Yeung and shirkov
I ill
1 0.6
•o 0.5
Downloaded by [University of Florida] at 21:41 25 October 2017
Fig. 5. Variation of steady-state flow rate against downstream pressure for various Z.
according to Eq. (10), then the flow should not be choked
at all. However, the code does not behave in this manner.
The discontinuity is a manifestation of choking being predicted earlier than our simple analysis would indicate. For
instance, consider the Z = 2.62 curve. The RELAP5/MOD3
code predicted choking even though the junction flow rate
from the normal momentum solution is - 3 0 % lower than
the critical flow rate. It is possible that during the transient
calculation, the junction is found choked due to numerical
oscillations (particularly at the first time step). Once the
junction is choked, the unchoking test is not sufficient to unchoke the junction. As a result, the junction remains choked
as steady state is approached, even though the junction velocity is less than the subcooled critical velocity. This explanation forms the basis for a proposed modification, to be
discussed in Sec. IV, to eliminate the discontinuity.
The discontinuity is therefore seen as a result of the combined effect of code logic, the manner in which steady-state
solution is reached (which depends on specification of boundary conditions), and user input data (i.e., the Z parameter).
In particular, unphysical results may arise if inconsistent
user input K factors, flow areas, and discharge coefficients
are specified. For instance, if Z is specified such that Pdow„
is negative, then our analysis shows that the flow will never
be choked. This is unphysical and is because of the inappropriate user input data.
A modification has been suggested in Ref. 1. Here, we
suggest another corrective measure to eliminate the discontinuity for any value of Z, based on the present analytical
study. Since the discontinuity may not exist if realistic input data are used for the break junction, this modification
is suggested for the sake of numerical smoothness.
The root cause for the discontinuity is related to the inability of the unchoking test to unchoke the junction, which
renders the flag CHOKE in subroutine JCHOKE being always true once it is set. In the subcooled choking test logic,
the junction is choked if either the flag CHOKE is true or
the junction velocity Vj is greater than or equal to the critical velocity Vc. The modification therefore removes the
test on the flag CHOKE in the logic and bases the choking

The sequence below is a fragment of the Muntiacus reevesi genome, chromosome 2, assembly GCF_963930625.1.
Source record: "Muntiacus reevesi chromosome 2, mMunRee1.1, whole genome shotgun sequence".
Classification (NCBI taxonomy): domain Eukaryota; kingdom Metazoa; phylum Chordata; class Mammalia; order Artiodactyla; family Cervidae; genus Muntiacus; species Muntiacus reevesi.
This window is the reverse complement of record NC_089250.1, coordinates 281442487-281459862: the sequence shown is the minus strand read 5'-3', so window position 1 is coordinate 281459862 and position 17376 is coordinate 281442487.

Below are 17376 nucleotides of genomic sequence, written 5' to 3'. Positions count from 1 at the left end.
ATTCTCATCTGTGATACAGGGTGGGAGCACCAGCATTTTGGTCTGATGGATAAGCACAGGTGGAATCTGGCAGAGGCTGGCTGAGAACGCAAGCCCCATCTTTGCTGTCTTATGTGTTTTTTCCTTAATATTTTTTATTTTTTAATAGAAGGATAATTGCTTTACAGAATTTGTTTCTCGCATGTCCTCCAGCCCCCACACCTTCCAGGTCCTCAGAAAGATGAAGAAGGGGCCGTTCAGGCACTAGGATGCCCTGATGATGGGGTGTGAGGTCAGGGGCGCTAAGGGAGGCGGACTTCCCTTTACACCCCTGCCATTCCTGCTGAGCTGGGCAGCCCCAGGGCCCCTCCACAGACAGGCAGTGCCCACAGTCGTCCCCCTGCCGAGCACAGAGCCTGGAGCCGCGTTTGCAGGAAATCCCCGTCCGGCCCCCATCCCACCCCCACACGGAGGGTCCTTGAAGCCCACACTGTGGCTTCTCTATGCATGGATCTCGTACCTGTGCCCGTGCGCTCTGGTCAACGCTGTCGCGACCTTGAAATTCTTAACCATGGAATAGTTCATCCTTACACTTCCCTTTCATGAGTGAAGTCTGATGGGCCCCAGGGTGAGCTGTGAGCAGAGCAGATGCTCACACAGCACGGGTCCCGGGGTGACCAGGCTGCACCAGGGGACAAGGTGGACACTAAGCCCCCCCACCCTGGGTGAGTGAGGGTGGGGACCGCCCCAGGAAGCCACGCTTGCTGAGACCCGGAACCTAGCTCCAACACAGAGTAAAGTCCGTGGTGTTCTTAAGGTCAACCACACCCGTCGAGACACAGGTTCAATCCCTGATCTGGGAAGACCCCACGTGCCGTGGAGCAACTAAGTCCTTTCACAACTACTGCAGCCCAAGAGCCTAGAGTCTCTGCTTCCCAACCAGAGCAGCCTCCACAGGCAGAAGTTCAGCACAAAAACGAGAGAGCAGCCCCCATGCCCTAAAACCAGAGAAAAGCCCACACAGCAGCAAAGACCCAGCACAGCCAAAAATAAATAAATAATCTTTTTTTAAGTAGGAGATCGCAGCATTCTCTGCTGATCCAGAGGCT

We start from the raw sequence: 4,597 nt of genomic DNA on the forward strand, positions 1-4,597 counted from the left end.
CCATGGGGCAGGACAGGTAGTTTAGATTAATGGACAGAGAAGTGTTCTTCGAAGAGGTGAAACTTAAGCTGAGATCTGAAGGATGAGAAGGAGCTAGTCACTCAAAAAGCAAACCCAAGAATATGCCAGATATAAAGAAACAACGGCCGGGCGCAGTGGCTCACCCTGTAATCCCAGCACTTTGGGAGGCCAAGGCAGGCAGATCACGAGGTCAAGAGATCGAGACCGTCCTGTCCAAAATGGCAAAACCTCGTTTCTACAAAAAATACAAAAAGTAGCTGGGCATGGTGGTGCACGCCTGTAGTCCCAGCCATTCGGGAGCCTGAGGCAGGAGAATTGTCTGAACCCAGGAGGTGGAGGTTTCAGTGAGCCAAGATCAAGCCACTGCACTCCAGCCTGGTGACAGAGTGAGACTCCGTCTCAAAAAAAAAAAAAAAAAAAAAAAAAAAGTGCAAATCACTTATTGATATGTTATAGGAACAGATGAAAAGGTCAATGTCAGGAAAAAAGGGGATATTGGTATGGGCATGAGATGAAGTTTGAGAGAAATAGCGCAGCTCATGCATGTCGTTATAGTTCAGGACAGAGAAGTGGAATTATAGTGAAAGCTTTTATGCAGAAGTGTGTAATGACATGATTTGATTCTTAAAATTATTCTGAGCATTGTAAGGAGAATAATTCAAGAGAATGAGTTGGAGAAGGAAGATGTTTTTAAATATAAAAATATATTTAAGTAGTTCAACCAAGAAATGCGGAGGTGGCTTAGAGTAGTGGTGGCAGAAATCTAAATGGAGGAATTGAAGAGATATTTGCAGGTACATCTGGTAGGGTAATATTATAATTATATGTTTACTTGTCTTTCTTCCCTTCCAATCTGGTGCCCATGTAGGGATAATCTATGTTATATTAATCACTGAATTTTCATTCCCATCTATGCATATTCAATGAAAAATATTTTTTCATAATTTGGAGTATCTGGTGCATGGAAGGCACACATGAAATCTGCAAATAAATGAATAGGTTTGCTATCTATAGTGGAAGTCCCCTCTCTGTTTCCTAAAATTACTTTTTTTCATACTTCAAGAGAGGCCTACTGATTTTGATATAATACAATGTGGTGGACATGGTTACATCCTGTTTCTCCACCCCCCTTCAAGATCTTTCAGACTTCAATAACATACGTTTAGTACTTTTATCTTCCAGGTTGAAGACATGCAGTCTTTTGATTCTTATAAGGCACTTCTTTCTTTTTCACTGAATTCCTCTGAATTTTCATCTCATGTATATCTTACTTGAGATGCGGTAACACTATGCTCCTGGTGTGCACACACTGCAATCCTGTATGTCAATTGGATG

decision solely on Vj > Vc. Thus, the condition Vj > Vc
serves as both choking and unchoking test for the junction.
With this modification, the code will behave exactly the
same way as the simple analysis of Sec. Ill indicates.
Results for several cases of Z > 1 have been obtained
using the modified code version. Figure 6 shows the steadystate flow rate against the downstream pressure. No discontinuity is calculated. In addition, the calculated flow is never
choked for the entire range of Pdown. The impact of this
modification on the code prediction of separate effect and
integral tests must be investigated before adaptation.
Downloaded by [University of Florida] at 21:41 25 October 2017
Fig. 6. Variation of steady-state flow rate against downstream pressure with code modification.
A root cause analysis of an observed discontinuity in the
subcooled choked/unchoked flow has been presented. It has
been found that the user input junction loss coefficient and
discharge coefficient affect the occurrence of the discontinuity. The root cause is traced to the inability of the code
to unchoke a junction even though the junction velocity is
well below the critical velocity for the specified flow conditions. By modifying the choking test to be based only on the
relative magnitudes of the junction and critical velocity, the
discontinuity is eliminated. Recently, code developers at
Idaho National Engineering Laboratory have completed
modifying the unchoking tests to eliminate this anomaly. 5
The corresponding code updates will be available in the next
code release, Version 3.2.
1. S. PETELIN, O. GORTNAR, and B. MAVKO, "RELAP5 Subcooled Critical Flow Model Verification," Trans. Am. Nucl. Soc.,
69, 546 (1993).
2. K. E. CARLSON et al., "RELAP5/MOD3 Code Manual,"
NUREG/CR-5535, EGG-2596, Vol. 4, EG&G Idaho (June 1990).
3. W. L. WEAVER, "Improvements to the RELAP5/MOD3
Choking Model," EGG-EAST-8822, Idaho National Engineering
Laboratory (Dec. 1989).
4. O. C. JONES, Jr., "Flashing Inception in Flowing Liquids," J.
Heat Transfer, 102 (1980).
5. P. MURRAY, Idaho National Engineering Laboratory, Personal Communication (July 28, 1994).
W. S. Yeung (BS, mechanical engineering, University of Lowell, 1976; PhD, mechanical engineering, University of California, 1979) is a principal engineer at Yankee
Atomic Electric Company (YAEC). His current technical interest is in thermalhydraulic analysis using RELAP5/MOD3 and water hammer fluid transient analysis.
J. Shirkov (MS, Moscow Institute of Energetics, 1987) is a nuclear engineer at
YAEC. His current interests include computational methods in thermal hydraulics and
heat exchanger analysis.